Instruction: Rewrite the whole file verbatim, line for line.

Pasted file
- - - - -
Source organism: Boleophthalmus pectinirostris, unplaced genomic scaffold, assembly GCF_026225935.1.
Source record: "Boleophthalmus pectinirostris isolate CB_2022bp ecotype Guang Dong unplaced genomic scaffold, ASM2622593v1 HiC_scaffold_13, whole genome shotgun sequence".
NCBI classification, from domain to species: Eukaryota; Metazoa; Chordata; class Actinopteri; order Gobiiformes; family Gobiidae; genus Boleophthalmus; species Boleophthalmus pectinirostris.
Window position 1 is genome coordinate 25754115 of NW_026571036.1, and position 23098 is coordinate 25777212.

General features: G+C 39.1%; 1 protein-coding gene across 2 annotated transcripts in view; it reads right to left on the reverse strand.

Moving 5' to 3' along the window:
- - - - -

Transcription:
Source organism: Boleophthalmus pectinirostris, unplaced genomic scaffold, assembly GCF_026225935.1.
Source record: "Boleophthalmus pectinirostris isolate CB_2022bp ecotype Guang Dong unplaced genomic scaffold, ASM2622593v1 HiC_scaffold_13, whole genome shotgun sequence".
NCBI classification, from domain to species: Eukaryota; Metazoa; Chordata; class Actinopteri; order Gobiiformes; family Gobiidae; genus Boleophthalmus; species Boleophthalmus pectinirostris.
Window position 1 is genome coordinate 25754115 of NW_026571036.1, and position 23098 is coordinate 25777212.

General features: G+C 39.1%; 1 protein-coding gene across 2 annotated transcripts in view; it reads right to left on the reverse strand.

Moving 5' to 3' along the window: